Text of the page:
Monday, November 03, 2008

All stressed out and no place to go

Pretty much says it all.

I hate the darkness at mid-afternoon.

We started talking about the "Friar's Tale" today; I spent a good chunk of time this weekend rereading the tale and making a handout to set up comparisons/contrasts:

Games and quitting

The Arch-deacon and the "Yeman's" boss
The Summoner and the Fiend at work
The Carter, the Widow, and the Summoner

Prayers ending tales: the Friar, the Prioress, the Nun's Priest

And a question about where the pilgrims are on their journey, and where we are

It was good work for me, because it got me thinking a lot more structurally about how the tale works; I'd never quite figured out why the heck we get that long description of the Arch-deacon, a character who doesn't really have a place in the tale at all. But then (I know, I'm slow), I started thinking about the Yeman complaining about his (unnamed) boss, and I think putting the two bosses in parallel makes a lot of sense of the long Arch-deacon's description. At any rate, it made better sense this time for me, and so I hope I can help my students make sense of it.

I think one difference between my reading and my students, is that I trust Chaucer enough to think he has a damned good reason for doing what he does, and that he's describing stuff because there's a point to it, so I go looking for the point and try to figure it out. My students just figure it's just there to make them struggle, and so they just try to get through.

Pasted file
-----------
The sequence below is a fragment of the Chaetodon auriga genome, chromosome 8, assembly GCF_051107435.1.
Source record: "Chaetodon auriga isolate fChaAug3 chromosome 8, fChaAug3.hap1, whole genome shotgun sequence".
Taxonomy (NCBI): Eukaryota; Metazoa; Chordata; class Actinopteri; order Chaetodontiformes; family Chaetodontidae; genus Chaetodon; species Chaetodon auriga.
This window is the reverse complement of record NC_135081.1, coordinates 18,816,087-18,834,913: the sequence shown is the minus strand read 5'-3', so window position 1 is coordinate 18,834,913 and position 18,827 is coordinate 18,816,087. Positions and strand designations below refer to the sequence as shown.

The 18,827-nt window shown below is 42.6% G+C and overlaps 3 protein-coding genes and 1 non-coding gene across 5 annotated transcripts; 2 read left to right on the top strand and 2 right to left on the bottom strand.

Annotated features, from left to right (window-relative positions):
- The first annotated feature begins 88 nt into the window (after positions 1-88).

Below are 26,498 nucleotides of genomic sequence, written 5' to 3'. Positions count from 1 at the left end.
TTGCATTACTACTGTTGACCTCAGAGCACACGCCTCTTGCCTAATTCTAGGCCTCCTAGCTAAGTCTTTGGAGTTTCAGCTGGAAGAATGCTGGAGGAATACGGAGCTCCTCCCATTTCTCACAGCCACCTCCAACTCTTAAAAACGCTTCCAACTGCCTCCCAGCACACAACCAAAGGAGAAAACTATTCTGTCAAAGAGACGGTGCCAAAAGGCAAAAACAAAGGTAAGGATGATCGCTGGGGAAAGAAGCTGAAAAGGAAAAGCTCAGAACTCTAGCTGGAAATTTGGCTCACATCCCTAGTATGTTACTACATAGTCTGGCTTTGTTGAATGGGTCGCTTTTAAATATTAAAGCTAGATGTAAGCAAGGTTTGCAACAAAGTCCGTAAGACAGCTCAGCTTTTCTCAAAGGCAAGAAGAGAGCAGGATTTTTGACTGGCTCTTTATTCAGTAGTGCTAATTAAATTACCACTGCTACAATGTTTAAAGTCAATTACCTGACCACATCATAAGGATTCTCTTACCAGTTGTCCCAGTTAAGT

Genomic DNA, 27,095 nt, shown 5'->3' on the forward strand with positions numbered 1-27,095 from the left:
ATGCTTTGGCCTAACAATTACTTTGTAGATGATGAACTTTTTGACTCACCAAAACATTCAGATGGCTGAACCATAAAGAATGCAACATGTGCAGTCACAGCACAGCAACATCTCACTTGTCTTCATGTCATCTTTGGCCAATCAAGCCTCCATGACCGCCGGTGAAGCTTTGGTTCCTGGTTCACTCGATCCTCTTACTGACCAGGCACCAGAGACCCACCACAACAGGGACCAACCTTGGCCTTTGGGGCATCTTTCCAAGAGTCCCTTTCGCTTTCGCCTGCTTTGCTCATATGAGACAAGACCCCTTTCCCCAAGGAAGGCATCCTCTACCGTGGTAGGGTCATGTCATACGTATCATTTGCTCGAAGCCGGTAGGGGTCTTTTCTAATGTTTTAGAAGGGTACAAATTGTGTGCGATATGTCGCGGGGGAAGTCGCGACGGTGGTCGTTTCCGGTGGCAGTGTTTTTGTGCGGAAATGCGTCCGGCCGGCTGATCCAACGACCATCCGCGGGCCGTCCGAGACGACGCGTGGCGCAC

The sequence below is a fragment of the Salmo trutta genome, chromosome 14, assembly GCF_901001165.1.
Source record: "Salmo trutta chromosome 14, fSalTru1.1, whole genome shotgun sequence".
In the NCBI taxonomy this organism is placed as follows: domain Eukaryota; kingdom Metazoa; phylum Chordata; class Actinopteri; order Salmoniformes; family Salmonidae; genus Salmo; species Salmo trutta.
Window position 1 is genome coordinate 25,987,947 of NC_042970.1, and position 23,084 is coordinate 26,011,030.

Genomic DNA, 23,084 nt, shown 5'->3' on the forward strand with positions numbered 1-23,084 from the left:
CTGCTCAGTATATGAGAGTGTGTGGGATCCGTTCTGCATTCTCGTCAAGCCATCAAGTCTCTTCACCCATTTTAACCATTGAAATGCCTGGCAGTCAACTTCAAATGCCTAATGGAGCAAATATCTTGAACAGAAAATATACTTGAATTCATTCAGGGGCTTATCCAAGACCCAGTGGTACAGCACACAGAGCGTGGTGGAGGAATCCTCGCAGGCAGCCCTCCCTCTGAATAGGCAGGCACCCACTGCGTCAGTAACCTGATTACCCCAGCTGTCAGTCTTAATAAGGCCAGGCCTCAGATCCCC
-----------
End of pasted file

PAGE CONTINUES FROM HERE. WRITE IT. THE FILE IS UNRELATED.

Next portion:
I don't know that I trust many authors, but I trust Chaucer. Isn't that an odd concept? I trust Shakespeare's theatricality, too. But sometimes I just don't get how a scene works, even working within my trust. For example, the Macduff/Malcolm scene just seems overwrought and way too long. And I keep figuring, Shakespeare must be doing something theatrical here, and I'm not seeing it, but I still don't see it.

Question of the day: if you were sent to an empty library for a long stay, would you take a collected Chaucer or a collected Shakespeare, and why?

And if you chose Chaucer, which would you read (or reread) last, Boece or the Astrolab thing?

And if you chose Shakespeare, what would you read last?

(I will confess, I've never read Chaucer's Boece nor the Astrolab thing; this is just part of the reason I'll never be a real medievalist!)


  1. I'm teaching Chaucer next semester and I'll keep this post in mind!

    I would read Astrolab first, knowing that the good stuff will come after - but then I've always eaten my veggies first and then saved the lovely steak and abked potato for last...

  2. Shakespeare, hands down.

    But the last thing to read of the collection? That's hard. I'm inclined (normally) to say The Winter's Tale.

    But right now I'm really feeling Henry V.